Obscure Royal Relative Claims His Past
LONDON (AP) _ A hitherto unknown relative of Queen Elizabeth II has placed one foot out of obscurity, claiming his father was the product of an illicit love affair between a dashing aristocrat and a lady-in-waiting, a blueblood chronicler says.
The relative is a 49-year-old engineer whose first name is Anthony. He lives with his wife and two teen-age children in a modest three-bedroom house in a suburb of Manchester in northern England. But that’s all he wants the public to know.
Anthony says he is the queen’s second cousin, once removed, and according to Harold Brooks-Baker, publishing director of Burke’s Peerage, ″he is her closest illegitimate documented relative.″
Brooks-Baker said Anthony’s grandfather was Charles Bowes-Lyon, a first cousin of the queen’s mother, Queen Mother Elizabeth.
″Anthony wants his family to be included in Burke’s Peerage along with his noble ancestors,″ Brooks-Baker said. ″He wants his children to be received by the Bowes-Lyon family.″
He stepped forward when Burke’s Peerage, known as the blueblood bible, announced a year ago that it intended to begin listing the illegitimate offspring of nobility and royalty in future editions.
Burke’s Peerage authenticated Anthony’s royal links through his birth certificate, letters and photographs, but respected his wish to remain anonymous.
Anthony feared public recognition might destroy his family’s quiet lifestyle and has asked to be listed as ″The Unknown Royal,″ Brooks-Baker said.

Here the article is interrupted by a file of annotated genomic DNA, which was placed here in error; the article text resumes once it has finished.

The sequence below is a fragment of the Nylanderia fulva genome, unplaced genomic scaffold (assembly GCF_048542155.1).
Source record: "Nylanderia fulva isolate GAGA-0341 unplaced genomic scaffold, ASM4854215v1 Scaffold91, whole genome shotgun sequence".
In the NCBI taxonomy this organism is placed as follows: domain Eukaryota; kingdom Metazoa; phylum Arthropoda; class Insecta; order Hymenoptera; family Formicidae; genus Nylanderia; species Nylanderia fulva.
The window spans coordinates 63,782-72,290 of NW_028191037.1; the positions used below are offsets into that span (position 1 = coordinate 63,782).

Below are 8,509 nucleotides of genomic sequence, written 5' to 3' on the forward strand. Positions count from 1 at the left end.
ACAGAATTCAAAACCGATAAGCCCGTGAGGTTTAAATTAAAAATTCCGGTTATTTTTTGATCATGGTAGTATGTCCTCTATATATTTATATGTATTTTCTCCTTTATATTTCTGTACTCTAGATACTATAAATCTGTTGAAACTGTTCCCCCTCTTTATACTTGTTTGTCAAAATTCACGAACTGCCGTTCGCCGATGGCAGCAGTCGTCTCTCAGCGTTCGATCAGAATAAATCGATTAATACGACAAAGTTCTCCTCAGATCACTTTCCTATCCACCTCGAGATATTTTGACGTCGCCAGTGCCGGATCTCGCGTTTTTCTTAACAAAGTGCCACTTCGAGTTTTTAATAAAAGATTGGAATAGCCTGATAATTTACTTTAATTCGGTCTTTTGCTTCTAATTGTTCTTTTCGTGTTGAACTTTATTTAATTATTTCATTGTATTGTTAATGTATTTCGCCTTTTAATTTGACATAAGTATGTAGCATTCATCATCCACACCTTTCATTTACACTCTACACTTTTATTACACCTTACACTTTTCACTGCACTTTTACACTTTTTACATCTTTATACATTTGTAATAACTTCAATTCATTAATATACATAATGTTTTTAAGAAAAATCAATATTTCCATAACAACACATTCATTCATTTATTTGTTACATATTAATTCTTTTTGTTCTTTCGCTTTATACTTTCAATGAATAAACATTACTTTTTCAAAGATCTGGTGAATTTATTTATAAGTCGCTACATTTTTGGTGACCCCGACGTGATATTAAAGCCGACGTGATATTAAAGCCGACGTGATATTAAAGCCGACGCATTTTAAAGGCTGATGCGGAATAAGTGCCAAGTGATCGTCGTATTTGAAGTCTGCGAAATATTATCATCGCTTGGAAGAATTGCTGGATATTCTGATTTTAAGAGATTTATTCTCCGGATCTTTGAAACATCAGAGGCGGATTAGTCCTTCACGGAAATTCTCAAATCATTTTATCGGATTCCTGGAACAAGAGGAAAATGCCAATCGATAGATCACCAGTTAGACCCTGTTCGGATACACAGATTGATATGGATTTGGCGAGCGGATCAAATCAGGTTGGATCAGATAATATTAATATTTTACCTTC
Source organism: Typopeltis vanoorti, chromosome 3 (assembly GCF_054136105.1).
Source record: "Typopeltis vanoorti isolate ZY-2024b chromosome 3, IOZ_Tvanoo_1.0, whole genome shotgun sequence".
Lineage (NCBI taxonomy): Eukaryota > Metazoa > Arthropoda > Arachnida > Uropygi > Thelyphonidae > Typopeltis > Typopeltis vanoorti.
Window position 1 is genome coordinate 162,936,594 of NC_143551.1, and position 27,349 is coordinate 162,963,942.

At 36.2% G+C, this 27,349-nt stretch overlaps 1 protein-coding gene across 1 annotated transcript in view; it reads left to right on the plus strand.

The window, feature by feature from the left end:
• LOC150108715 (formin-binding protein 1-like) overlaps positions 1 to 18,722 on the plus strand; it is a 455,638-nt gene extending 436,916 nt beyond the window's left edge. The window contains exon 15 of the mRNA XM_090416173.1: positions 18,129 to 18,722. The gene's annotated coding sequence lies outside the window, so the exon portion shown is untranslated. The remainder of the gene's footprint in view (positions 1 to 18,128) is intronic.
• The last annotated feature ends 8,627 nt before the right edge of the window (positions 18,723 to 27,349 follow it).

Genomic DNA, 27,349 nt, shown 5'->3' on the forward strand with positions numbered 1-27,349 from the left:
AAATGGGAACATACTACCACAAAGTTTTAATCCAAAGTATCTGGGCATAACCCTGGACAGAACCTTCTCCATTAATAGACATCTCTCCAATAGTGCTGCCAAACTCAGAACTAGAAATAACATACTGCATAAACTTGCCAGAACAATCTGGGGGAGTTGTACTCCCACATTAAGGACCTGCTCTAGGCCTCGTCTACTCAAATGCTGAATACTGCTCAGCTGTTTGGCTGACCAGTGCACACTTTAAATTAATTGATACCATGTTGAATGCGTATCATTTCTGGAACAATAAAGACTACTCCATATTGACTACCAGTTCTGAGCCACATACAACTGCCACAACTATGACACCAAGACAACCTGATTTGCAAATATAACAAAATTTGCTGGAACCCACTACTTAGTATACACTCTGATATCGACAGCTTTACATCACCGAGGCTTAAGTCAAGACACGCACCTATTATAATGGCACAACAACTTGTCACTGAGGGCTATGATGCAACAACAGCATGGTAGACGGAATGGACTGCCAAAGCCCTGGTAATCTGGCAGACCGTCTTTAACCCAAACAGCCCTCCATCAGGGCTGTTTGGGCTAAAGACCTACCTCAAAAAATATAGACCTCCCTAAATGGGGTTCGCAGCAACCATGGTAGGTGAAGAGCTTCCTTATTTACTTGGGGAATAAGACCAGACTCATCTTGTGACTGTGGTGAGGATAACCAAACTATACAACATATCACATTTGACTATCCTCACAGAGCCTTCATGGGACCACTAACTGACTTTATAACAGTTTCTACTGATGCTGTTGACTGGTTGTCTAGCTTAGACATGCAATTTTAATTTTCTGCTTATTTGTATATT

Britain’s tabloid newspapers have offered him up to $85,000 for exclusive rights to his story, but Anthony has refused, Brooks-Baker said.
″He has refused all monies,″ Brooks-Baker said. ″He is an unbelievably shy man and is far from rich, but he has no problems financially.″
In 1908, Bowes-Lyon, a second lieutenant in the British army, ″fell passionately in love with this attractive woman who was a sort of companion to his aunt″ at the family’s stately home, Ridley Hall, in northeast England, Brooks-Baker said.
A year later, they had a child and asked permission to marry, ″but a marriage between somebody of that station and a lady-in-waiting was really out of the question,″ he said.
Bowes-Lyon was sent to Canada for three years ″to recover from this great love,″ and the mother and child went to live at her family’s home in Cheshire in northwest England, he said.
The child, Charles, was registered as a Lindsay, the lieutenant’s mother’s maiden surname.
Brooks-Baker said Bowes-Lyon’s love for the woman never faded, and that he possibly planned to marry her. But World War I intervened, and he was killed in battle in France on Oct. 23, 1914.
Illegitimate children ″cannot claim their full share of an inheritance″ but the Bowes-Lyon family ″looked after the child,″ Brooks-Baker said.
They paid for his schooling and, when he turned 18, sent his mother 600 pounds (then about $2,700) in Canadian railway stocks to help him set up in business.
″That is one of the best examples I know of the aristocratic tradition of accepting illegitimacy in an understanding and Christian way,″ Brooks-Baker said.
Charles later married and had a son, Anthony. He ended up a shopkeeper in the English Midlands, where he died in 1976.
Brooks-Baker said the Bowes-Lyon family gathered Friday to discuss Anthony’s claim to his past and ″there’s no question about anyone denying it.″